Thus, it has become clear that Al-`Urf or the custom is the authority in defining the amount of expenses that husband must give to his wife. This is the opinion of the majority of scholars. Therefore, the expense may be different depending on the conditions of the country, time, the state of the couple and their traditions. (14)
It is evident from the above-mentioned explanations that Al-`Urf or the custom has been regarded in Islamic Shari`ah as an authority in applying the absolute rulings.
In this context, Shaykh Al-Islam Ibn Taymiyyah says: "The words that have been mentioned in the Book of Allah or in the blessed Sunnah of His Messenger(may the peace and the blessings of Allah be upon him) that contained some provisions, such words can be defined by Arabic language; like; Ash-Sams (the sun) and Al-Qamar (the moon). While, some of those words are defined and understood through the Shari`ah itself, like; Al-Mu'min (the believer), Al-Kafir (the disbeliever) and Al-Munafiq (the hypocrite), but the words that could not be defined neither, through the Arabic language nor through Shari`ah, then they should be defined and understood according to Al-`Urf or the custom." (15)
The decision of Shaykh Al-Islam in this subject represents the opinion of the majority of scholars, even some scholars, like; Al-Qurafi (16) and Ibn Al-Qayyim have criticized the jurists who do not value the customs.
Ibn Al-Qayyim says in this regard: "Who issue Islamic ruling for the people, basing their opinions only on the traditions reported in books, without taking into consideration the difference of their manners, norms, habits, periods, conditions and circumstances, such scholars go astray and make astray." (17)
One of the manifestations of the importance given by the scholars to (Al-`Urf or the custom in the light of Islamic texts is that they have established a principle for the usages of customs that are referred by the judges and the people of fatwa (jurists) and others. The principle says "The custom is a unanimous authority" that is supported by a lot of evidences and proofs. In addition to that, Muslim scholars have mentioned a number of issues and subjects in Islamic jurisprudence, that have been judged in the light of this principle. (18)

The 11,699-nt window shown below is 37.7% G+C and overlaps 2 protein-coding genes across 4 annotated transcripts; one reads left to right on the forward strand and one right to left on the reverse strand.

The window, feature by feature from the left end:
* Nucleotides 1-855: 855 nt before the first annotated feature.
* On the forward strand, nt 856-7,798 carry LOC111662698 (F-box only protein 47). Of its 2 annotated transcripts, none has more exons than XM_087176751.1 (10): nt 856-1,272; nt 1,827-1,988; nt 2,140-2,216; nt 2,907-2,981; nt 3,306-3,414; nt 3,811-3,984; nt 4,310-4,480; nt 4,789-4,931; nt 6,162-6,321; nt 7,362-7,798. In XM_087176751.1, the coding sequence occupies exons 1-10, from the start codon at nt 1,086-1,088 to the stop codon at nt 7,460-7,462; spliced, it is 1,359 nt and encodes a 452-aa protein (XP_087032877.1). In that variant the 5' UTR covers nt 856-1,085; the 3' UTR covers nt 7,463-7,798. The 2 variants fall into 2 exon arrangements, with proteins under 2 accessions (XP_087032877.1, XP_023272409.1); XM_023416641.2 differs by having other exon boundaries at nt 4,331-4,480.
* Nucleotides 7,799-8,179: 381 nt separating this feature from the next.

Thus, it has become crystal-clear that Islamic Shari`ah values the norms and customs of the people regarding the application of absolute rulings that could not be included in one comprehensive definition. Such principles can be applied depending on the circumstances, conditions, norms and customs of the people. Through this method, the problems would be solved and the benefits would be achieved.
(1) Ibn Manzur , Lsan Al-Arab (9/239).
(2) Ahmad Abu Sanah, The Custom and Habit in the Opinion of the Jurists (Arabic), p. 8, Al-Azhar Press, 1947 A.D. But the definition has been quoted from Al-Mustasfa by Al-Ghazali.
(3) Mustafa Az-Zarqa', Al-Madkhal Al-Fiqhi Al-`A'mm (1/131), Dar Al-Fikr, edition 10th, the year 1387 A.H.
(4) Mustafa Az-Zarqa', Al-Madkhal Al-Fiqhi Al-`A'mm (1/131), Dar Al-Fikr, edition 10th, the year 1387 A.H.
(5) Surah Al-Ma'idah:89.
(6) Ibn Taymiyyah, Majmu`a Al- Fataawa (26/114).
(7) Surah Al-Baqarah: 228.
(8) Surah An-Nisa': 19.
(9) Surah An-Nisa': 6.
(10) Hind Al-Qurashiyyah, the daughter of `Utbah ibn Rabi`ah, mother of Mu`a'wiyah ibn Abu Sufyan, who accepted Islam on the day of victory on Makkah by Muslims and died in the reign of `Usman (may Allah be pleased with him). See: Al-Isabah (4/409).
(11) He is Sakhr ibn Rajab ibn Umayya ibn `Abd-e- Shams ibn `Abd –e- Manaf Al-Umawi, who accepted Islam during the year of victory on Makkah and died in 32 A.H. or after that. See: Al-Isabah (2/172).
(12) Agreed upon between Al-Bukhari and Muslim. See: Ibn Al-Hajar, Fat'h Al-Bari (9/507) and An-Nawawi, a commentary on Sahih Muslim (4/340).
(13) Ibn Al-Hajar, Fat'h Al-Bari (9/509).
(14) Ibn Taymiyyah, Majmu`a Al- Fataawa (34/83).
(15) Ibn Taymiyyah, Majmu`a Al- Fataawa (29/15-16).
(16) Ahmad ibn Idris ibn `Abdur-Rahman As-Sanhaji, the Egyptian and Al-Maliki, who died in 684 A.H. See: Al-I`alam (1/94), also see his book Al-Furuq, (1/176-177) Dar Al-Ma`arifah, Beirut.
(17) I`alam Al-Muwaqqi`in (3/89), Dar Al-Fikr, Beirut, edition 1st 1374A.H.
(18) As-Suyuti, Al-Ashbah Wan-Naza'ir, edition 1st, 1399A.H. p. 89, Dar Al-Kutub Al-`Ilmiyyah, Beirut, and ibn Nujaym, Al-Ashbah Wan-Naza'ir, p. 93, Dar Al-Kutub Al-`Ilmiyyah, Beirut,1400 A.H..